The rumor that I buried a dead aunt under my grapevine was correct. The vine needed fertilizing, my aunt had to be buried, and I dedicated her to this high purpose. Does that unfit me for the presidency? The Constitution of our country does not say so. No other citizen was ever considered unworthy of this office because he enriched his grapevines with his dead relatives. Why should I be selected as the first victim of an absurd prejudice?
I admit also that I am not a friend of the poor man. I regard the poor man, in his present condition, as so much wasted raw material. Cut up and properly canned, he might be made useful to fatten the natives of the cannibal islands and to improve our export trade with that region. I shall recommend legislation upon the subject in my first message. My campaign cry will be, “Desiccate the poor workingman; stuff him into sausages.”
These are about the worst parts of my record. On them I come before the country. If my country don’t want me, I will go back again. But I recommend myself as a safe man—a man who starts from the basis of total depravity and proposes to be fiendish to the last.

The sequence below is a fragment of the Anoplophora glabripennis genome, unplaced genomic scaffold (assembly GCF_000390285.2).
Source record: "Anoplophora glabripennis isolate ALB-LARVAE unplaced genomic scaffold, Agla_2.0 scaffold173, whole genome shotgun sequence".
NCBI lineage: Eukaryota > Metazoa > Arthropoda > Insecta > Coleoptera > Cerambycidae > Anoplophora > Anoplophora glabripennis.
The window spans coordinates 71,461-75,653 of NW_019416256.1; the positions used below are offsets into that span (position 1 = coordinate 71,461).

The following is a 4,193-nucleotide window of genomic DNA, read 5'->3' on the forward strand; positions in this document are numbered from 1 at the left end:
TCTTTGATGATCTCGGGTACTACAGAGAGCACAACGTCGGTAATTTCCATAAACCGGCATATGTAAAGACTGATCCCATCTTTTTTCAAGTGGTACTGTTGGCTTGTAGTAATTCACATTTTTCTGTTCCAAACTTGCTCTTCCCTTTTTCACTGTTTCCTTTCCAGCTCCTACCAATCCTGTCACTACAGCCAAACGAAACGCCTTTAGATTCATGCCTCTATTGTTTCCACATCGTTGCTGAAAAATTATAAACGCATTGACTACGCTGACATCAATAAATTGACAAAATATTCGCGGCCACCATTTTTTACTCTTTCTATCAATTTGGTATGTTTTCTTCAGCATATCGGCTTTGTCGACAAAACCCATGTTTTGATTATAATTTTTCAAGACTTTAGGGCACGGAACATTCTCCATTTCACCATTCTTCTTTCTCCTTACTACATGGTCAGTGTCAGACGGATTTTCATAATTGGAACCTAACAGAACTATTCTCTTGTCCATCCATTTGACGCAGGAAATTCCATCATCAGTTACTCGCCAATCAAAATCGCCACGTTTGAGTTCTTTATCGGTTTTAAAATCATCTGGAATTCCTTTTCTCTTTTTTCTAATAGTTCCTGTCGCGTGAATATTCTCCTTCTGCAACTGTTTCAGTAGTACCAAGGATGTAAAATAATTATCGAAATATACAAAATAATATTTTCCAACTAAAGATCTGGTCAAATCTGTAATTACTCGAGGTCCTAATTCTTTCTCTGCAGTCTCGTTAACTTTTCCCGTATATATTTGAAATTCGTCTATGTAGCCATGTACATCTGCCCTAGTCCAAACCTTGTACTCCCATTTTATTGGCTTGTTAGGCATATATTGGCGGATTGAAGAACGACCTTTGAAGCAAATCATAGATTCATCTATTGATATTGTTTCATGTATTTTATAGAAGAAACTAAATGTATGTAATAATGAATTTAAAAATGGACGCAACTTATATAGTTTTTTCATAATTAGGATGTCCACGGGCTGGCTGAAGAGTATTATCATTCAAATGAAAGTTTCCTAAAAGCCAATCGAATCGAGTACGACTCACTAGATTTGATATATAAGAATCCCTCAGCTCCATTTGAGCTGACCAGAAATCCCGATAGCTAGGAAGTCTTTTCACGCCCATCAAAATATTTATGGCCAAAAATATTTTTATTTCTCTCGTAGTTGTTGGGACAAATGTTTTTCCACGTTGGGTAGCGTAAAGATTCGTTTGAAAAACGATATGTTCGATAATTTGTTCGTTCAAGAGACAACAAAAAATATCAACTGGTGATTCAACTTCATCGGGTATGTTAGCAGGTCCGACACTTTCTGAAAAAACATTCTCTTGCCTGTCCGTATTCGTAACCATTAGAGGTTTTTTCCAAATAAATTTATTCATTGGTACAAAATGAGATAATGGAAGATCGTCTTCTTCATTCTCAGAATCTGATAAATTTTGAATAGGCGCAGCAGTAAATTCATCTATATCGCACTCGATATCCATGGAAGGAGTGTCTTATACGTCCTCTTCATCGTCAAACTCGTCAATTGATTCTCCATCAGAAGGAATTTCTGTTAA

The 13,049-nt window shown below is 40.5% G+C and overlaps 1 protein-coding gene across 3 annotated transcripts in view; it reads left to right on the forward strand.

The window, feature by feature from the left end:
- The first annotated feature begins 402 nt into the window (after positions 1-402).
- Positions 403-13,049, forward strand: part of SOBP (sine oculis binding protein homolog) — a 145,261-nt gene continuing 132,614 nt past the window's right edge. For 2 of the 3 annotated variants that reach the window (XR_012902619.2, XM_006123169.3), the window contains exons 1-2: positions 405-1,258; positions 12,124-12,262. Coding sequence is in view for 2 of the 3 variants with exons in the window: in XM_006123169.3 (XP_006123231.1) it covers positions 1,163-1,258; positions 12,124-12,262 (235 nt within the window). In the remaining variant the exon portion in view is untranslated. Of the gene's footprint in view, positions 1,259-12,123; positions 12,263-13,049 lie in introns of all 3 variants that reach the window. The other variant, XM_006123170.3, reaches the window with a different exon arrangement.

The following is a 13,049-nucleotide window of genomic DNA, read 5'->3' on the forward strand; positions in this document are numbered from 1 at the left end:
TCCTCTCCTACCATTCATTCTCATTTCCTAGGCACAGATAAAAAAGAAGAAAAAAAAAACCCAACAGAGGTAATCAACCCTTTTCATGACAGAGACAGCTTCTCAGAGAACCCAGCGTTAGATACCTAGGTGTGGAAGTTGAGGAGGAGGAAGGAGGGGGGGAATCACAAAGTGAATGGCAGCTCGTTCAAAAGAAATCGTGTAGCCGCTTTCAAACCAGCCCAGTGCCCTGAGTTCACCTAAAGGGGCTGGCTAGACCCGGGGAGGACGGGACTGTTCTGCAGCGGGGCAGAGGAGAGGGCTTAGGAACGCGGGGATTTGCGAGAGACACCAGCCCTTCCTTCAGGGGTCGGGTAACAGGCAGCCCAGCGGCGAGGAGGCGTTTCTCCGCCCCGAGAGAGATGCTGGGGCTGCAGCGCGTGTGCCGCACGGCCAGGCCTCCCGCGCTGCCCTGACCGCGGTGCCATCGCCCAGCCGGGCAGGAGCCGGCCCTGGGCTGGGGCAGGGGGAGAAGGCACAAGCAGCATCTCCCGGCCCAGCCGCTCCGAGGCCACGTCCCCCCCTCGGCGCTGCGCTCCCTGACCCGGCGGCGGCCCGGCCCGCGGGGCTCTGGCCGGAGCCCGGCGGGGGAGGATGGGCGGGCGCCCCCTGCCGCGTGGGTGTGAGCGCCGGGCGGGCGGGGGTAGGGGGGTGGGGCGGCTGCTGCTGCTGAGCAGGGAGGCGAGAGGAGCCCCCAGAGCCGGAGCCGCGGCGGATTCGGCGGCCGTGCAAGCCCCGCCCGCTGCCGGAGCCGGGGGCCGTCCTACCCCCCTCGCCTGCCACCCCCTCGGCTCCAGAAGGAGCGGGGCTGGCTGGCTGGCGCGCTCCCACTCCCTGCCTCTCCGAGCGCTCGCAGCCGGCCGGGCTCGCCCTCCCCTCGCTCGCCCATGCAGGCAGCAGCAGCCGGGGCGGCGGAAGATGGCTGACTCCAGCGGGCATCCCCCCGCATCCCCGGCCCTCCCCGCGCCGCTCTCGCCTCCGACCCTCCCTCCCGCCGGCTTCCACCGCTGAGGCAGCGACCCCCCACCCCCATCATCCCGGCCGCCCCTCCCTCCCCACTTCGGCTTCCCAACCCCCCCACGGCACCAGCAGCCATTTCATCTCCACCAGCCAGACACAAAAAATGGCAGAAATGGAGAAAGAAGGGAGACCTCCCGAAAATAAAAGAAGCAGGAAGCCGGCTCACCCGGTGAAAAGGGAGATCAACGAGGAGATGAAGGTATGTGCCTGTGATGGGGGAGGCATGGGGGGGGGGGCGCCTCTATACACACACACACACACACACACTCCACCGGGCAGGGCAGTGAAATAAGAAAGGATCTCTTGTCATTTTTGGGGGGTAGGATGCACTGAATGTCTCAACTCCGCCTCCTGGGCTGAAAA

Engraving based on an 1879 photograph.
An update on a new image that emerged: The Fall of Trump: A New Image of the Donald
Like many observers this summer (and heading into fall), I have been fascinated by the rise (and continued buoyancy) of Donald Trump. And like many, I considered him a joke at first.
Early in the Trump Era ™, political cartoonists, like late night hosts, were excited to have Trump for fodder. And what is not to love (for a comedian): the hair, the brashness, the class, the near-constant stream of material… it’s the Donald. He was a walking punchline before he entered the race.